Kira Schmidt, Bluewater Network
Friday, 28 Jul 2000
SAN FRANCISCO, Calif.
It’s Friday and we’re still fine-tuning the amendments to the monitoring bill. More back and forth negotiations on “shall” versus “will” — important stuff! I’m anxious to finalize the language, and I’m hoping that a miracle will occur and we will find some common ground on an amended bill that all parties
can live with.
It looks like I won’t have as much time as I had hoped to work on the air pollution addition to our EPA petition today. Instead I will be responding to requests for information from a number of reporters. I have been getting a lot of calls and emails from reporters from a variety of different media, which is fantastic because it shows that the cruise ship pollution issue is increasingly on the radar screen of the press and therefore the public. One of the reporters is doing an in-depth piece for a Dutch radio station about how Holland America, which cruises under the Dutch flag, has been prosecuted for illegal dumping in Alaska. I also will be furnishing information to an activist in Venezuela who contacted me with concerns about the growing presence of cruise ships there and is eager to become more informed and get a similar campaign going in his country. This is very exciting that Bluewater’s cruise ship campaign is getting some international recognition!
A reporter from a policy journal has also asked me to comment on U.S. Sen. Frank Murkowski’s (R) amendment to the Coast Guard Authorization Act, passed yesterday by the Senate, which places restrictions on certain wastewater discharges from cruise ships operating in Alaska. While a step in the right direction, the amended version that passed is considerably weaker than the version that was first proposed in May. I am trying to track down the final text of the amendment and will be analyzing it and offering some comments to the reporter later today.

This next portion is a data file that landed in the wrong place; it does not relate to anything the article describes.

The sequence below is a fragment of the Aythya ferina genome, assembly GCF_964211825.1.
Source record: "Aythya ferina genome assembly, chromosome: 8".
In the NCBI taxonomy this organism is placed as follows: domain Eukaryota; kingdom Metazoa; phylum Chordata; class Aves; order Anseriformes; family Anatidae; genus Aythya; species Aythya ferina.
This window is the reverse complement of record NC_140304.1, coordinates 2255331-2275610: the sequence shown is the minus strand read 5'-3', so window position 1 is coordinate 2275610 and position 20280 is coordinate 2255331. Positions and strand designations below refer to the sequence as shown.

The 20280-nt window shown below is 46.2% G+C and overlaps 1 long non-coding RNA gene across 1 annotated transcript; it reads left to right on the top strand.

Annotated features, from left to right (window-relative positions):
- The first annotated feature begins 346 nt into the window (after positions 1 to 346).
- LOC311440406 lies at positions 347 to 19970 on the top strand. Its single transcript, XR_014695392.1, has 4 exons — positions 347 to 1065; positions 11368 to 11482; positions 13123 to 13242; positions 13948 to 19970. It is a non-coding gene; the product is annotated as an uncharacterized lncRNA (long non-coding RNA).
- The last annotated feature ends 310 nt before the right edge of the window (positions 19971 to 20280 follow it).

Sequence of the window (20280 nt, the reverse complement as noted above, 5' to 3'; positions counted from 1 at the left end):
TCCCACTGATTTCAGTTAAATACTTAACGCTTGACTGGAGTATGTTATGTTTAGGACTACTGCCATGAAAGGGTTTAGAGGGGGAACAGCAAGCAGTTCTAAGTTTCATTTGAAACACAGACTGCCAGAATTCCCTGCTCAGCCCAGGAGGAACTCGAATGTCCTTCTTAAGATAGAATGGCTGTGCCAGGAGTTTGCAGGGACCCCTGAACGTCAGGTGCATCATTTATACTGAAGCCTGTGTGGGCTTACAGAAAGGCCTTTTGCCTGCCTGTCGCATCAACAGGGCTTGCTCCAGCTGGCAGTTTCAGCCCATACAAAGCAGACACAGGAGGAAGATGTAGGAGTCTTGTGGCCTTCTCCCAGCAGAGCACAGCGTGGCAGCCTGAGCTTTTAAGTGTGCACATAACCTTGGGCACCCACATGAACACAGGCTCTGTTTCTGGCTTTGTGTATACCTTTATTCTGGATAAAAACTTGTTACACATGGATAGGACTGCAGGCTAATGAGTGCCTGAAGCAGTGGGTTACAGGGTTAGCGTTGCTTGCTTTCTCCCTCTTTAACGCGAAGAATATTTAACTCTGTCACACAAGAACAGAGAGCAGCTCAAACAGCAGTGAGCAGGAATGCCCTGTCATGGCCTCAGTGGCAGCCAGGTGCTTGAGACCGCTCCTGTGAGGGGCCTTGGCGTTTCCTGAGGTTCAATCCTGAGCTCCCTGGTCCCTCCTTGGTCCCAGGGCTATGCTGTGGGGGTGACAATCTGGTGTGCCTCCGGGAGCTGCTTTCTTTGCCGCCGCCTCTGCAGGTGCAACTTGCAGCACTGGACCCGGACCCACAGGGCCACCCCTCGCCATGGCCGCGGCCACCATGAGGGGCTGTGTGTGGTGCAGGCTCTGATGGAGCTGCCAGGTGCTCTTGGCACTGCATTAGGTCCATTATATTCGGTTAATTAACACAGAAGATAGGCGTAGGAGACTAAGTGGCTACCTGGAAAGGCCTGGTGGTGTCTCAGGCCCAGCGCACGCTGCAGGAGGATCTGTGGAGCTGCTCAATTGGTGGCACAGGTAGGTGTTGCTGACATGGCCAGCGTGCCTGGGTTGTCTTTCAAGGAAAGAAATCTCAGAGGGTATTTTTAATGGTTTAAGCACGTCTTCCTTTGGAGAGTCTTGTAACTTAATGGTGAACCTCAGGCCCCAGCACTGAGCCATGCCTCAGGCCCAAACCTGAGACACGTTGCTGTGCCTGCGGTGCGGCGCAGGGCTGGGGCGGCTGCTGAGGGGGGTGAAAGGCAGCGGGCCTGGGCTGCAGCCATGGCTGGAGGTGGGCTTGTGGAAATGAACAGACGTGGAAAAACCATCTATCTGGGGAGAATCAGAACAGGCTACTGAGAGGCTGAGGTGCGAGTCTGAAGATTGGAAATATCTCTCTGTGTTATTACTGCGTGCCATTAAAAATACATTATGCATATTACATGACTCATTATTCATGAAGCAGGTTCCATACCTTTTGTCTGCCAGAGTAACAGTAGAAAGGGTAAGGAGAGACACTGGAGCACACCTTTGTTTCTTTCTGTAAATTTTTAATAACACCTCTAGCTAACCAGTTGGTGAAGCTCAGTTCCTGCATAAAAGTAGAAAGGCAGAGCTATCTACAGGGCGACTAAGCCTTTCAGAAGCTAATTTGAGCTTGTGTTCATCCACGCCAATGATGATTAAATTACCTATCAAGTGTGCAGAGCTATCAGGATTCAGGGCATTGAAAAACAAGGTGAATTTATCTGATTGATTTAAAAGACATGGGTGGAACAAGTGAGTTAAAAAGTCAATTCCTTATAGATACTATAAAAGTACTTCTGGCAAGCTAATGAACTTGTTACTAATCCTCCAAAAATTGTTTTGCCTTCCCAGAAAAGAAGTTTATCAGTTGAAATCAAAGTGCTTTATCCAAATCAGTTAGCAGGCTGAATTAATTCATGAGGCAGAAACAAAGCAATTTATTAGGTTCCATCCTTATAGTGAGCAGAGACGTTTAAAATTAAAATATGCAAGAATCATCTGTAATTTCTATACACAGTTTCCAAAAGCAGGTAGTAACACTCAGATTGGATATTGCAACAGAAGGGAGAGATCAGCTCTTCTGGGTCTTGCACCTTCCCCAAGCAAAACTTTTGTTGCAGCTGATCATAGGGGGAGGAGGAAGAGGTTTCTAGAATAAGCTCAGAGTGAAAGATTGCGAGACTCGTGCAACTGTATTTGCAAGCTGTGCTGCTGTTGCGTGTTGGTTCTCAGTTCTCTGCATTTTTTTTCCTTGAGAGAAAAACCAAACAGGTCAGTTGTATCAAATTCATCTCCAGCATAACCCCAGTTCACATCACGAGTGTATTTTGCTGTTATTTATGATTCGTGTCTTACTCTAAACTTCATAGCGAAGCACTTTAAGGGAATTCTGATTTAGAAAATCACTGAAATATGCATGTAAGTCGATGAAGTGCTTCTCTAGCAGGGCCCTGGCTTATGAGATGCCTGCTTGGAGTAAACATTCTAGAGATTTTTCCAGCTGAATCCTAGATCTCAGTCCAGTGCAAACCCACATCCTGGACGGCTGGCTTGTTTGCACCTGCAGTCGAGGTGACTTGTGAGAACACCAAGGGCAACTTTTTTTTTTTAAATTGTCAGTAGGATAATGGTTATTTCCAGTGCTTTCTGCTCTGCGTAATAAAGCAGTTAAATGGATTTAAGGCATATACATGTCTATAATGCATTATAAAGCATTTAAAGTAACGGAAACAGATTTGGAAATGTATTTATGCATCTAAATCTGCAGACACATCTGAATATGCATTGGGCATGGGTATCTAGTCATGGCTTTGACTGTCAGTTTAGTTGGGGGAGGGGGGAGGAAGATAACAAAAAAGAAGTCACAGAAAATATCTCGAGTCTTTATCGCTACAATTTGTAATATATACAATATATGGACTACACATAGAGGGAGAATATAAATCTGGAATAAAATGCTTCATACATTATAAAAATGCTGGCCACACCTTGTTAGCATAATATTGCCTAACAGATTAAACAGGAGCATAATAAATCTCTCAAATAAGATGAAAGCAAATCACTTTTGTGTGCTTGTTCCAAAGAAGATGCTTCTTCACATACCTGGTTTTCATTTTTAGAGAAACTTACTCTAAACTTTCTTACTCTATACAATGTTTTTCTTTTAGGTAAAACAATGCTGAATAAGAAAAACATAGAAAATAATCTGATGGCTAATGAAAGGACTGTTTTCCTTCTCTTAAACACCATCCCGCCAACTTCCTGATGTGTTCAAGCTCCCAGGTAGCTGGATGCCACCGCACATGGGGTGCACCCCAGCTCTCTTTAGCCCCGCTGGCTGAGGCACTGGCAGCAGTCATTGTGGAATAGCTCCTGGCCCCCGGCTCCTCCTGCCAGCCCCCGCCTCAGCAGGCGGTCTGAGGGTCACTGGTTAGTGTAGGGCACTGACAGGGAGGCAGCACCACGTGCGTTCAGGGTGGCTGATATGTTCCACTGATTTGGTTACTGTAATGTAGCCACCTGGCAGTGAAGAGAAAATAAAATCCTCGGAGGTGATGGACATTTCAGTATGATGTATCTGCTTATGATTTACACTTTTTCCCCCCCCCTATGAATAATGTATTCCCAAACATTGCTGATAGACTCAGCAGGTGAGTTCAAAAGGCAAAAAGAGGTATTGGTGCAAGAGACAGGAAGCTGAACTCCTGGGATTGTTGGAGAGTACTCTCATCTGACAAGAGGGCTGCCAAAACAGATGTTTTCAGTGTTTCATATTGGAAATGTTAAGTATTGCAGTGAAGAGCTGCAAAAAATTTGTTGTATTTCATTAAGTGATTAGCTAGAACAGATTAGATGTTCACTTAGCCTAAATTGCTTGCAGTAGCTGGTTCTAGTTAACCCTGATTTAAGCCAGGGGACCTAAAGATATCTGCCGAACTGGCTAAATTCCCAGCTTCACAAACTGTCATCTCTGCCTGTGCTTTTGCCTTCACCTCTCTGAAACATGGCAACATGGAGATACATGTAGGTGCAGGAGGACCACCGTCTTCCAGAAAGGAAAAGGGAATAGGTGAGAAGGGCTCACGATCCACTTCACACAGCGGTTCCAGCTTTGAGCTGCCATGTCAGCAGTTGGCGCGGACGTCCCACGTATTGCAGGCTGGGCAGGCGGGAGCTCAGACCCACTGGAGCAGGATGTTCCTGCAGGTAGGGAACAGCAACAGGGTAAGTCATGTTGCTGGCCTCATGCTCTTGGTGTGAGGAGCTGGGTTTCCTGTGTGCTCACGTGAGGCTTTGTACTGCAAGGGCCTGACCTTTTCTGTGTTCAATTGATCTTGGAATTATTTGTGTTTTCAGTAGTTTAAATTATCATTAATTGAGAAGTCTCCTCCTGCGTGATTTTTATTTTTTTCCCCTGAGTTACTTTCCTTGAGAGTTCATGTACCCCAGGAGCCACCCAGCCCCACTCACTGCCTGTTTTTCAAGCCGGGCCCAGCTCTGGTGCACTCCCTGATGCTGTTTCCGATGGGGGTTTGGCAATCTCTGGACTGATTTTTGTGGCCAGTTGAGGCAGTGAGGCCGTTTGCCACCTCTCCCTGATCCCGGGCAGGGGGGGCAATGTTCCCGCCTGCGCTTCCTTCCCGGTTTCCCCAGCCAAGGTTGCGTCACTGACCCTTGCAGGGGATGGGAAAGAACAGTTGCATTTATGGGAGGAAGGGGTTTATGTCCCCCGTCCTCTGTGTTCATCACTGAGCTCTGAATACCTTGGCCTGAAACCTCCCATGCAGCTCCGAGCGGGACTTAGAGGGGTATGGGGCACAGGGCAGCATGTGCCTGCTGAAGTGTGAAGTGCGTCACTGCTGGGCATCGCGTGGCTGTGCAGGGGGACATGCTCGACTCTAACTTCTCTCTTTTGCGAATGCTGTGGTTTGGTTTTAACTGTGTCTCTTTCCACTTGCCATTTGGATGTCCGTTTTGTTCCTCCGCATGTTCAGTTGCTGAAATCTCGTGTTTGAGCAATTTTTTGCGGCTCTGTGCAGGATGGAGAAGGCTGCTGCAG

I am also following up on some insider tips I have just received about more cruise ship pollution violations. I try to keep my ear to the ground about all the violations that occur, as the ever-growing docket is ammunition for me to show decision-makers, the press, and the public how important it is to act now to clamp down on cruise ship pollution. It’s incredible how difficult it is to obtain information about violations if they are not picked up by the press. Almost daily I have to write Freedom of Information Act request letters to get access to reports of violations. But I have established relationships with regulators in key states where cruise ships operate frequently, and the more these violations occur, the more regulators are becoming upset and attuned to the need for stricter regulations and monitoring. And the more willing they are to come to me with reports of violations, rather than me having to dig around and harass them. This is a very positive development. I will find out more about these violations and will be sure to highlight them in my testimony before the California Senate Environmental Quality Committee on Aug. 7 during their hearing on the monitoring bill.
Another fun thing that I will be doing later today is heading down to the office of Act Now Productions. Adam Werbach, former president of the Sierra Club, launched Act Now, an alternative media production company, which, among other excellent work, produces a monthly documentary called The Thin Green Line on cutting-edge environmental issues and the activists who tackle them. I have been working closely with them over the past several months on an upcoming episode on cruise ship pollution. It will feature me and my work on Bluewater’s cruise ship campaign, and it has been really fun working with them on the project. They are putting the finishing touches on it and need some additional information from me, so I’ll be going down to their office to provide it. I’m eager to get a peek at the work in progress, but I won’t be able to see it until it gets closer to airtime. Tune in to The Thin Green Line‘s September episode on the Outdoor Life Network if you’re interested in seeing more about the efforts underway by myself and others working tirelessly to put a stop to the pollution of our seas by cruise ships.
Thanks for reading this week. It’s been fun sharing my daily travails with you. Stay tuned at www.bluewaternetwork.org.